Richard Wagner, "Der fliegende Hollaender" ("The Flying Dutchman"), performed by baritone Hans Hotter (the Dutchman), soprano Viorica Ursuleac (Senta), bass Georg Hann (Daland), tenor Karl Ostertag (Erik) and tenor Franz Klarwein (the Steersman), and Clemens Krauss conducting the Bavarian State Opera Orchestra and Chorus (Preiser Records Mono 90250).
When it came to self-appraisal, Richard Wagner was no shrinking violet. But when he said of himself that "so far as I know, I can find in the life of no artist so striking a transformation, in so short a time, as is evident between 'Rienzi' and 'The Flying Dutchman,' " he was on the money.
"Rienzi" was a grand exercise in spectacular but superficial Meyerbeerism. In the "Dutchman," which portrays the accursed central character's unceasing search for redeeming love, the 30-year-old composer created a new form of opera: A music drama in which characters are no longer described from the outside but persuade us that they have been created from the inside out.
In the great Act I monologue, "Die Frist ist um" ("The time is up"), for example, the Dutchman's anguished pessimism is expressed ways that stretch the conventions of recitative, aria and stretta, and the orchestra plays a new role in letting us know more about the protagonist than he himself tells us.
This role was never performed more powerfully than by the German baritone, Hans Hotter. Unfortunately, Hotter's prime years fell in the 1940s -- when World War II and the economic hard times that followed in Europe made the making of studio recordings difficult, if not impossible. But Hotter sang the "Dutchman" in March of 1944 in a broadcast from Munich conducted by Clemens Krauss. This wartime broadcast, which was captured on tape, made its first appearance on records in America (on the Mercury label) as early as 1944 -- the year it was performed in enemy territory (!) -- and has circulated intermittently on records ever since.
Its most recent incarnation is on the Preiser label. If you care about Wagner and haven't already acquired this performance, do so now. The dramatic burden of "The Flying Dutchman" is carried essentially by the central character, and no singer conveys the accursed Dutchman's torment and demonic intensity as remarkably as Hotter. The baritone was then only 35 -- the youthful bloom on his voice made it possible for him to sing Verdi's high baritone roles -- but he already had the mastery of tone and words and the dark quality that was to make him so noble an interpreter of Wotan in "The Ring."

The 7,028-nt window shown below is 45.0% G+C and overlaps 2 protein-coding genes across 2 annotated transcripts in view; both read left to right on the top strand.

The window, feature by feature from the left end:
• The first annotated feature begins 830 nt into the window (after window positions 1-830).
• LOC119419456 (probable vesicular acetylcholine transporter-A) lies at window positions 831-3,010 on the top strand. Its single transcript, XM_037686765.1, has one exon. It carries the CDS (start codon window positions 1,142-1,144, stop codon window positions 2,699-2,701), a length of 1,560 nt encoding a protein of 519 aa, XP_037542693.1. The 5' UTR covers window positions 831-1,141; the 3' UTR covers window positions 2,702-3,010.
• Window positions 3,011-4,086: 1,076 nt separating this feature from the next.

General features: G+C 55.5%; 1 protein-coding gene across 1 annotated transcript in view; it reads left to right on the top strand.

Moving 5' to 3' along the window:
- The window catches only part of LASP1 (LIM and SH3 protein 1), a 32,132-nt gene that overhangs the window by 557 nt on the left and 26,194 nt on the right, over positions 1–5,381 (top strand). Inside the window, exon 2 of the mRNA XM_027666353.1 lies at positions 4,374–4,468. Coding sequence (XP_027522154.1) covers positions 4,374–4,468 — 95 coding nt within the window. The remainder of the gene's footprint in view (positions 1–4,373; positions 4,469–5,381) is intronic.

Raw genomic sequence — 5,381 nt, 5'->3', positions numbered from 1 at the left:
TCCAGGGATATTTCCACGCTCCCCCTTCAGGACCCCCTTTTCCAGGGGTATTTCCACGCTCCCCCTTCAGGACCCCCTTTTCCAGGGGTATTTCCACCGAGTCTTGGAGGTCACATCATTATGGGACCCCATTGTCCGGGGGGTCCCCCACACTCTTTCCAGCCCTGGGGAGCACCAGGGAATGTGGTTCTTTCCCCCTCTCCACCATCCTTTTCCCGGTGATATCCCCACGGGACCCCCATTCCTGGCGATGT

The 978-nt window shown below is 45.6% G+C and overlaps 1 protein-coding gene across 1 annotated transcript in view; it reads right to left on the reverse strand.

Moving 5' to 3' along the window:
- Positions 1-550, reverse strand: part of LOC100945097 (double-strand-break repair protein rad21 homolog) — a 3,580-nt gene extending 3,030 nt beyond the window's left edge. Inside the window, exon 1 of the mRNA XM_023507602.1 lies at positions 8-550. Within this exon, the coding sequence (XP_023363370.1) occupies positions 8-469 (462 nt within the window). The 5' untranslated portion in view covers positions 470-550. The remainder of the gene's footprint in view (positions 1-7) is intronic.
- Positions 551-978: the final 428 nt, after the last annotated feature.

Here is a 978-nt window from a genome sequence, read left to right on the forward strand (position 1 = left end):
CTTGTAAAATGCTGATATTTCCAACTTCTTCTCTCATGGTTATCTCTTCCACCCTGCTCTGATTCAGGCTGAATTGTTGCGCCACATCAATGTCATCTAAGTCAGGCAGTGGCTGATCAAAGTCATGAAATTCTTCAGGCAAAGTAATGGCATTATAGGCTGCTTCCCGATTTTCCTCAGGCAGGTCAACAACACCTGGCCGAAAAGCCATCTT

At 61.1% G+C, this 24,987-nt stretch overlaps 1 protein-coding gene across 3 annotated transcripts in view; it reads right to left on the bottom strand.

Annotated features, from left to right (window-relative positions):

Some members of the cast are almost equally impressive. Georg Hann (Daland) was an incisive, dark bass with a personality and a command of color and expression that matched Hotter's. Viorica Ursuleac (Senta) was probably past her prime in 1944 -- her voice sometimes turns ugly -- but she sings with conviction and intelligence. And if Karl Ostertag's Erik is heavy-handed and unmusical, Franz Klarwein's Steerman is robust, powerful and beautiful-sounding.
The leadership of Krauss, Richard Strauss' favorite conductor, is another powerful attraction. In the famous overture, Krauss makes us feel the turbulent sea splashing in our faces; and his attention throughout to pulse, balance and dramatic sweep, as well as to the precision of the singers and musicians, continues to make this vivid, if somewhat primitive-sounding, account of the "Dutchman" the best available.
HEAR THE MUSIC
To hear an excerpt of Richard Wagner's "Der fliegende Hollaender" ("The Flying Dutchman"), call Sundial, The Sun's telephone information service, at (410) 783-1800. In Anne Arundel County, call (410) 268-7736; in Harford County, (410) 836-5028; in Carroll County, (410) 848-0338. Using a touch-tone phone, punch in the code 6190 after you hear the greeting.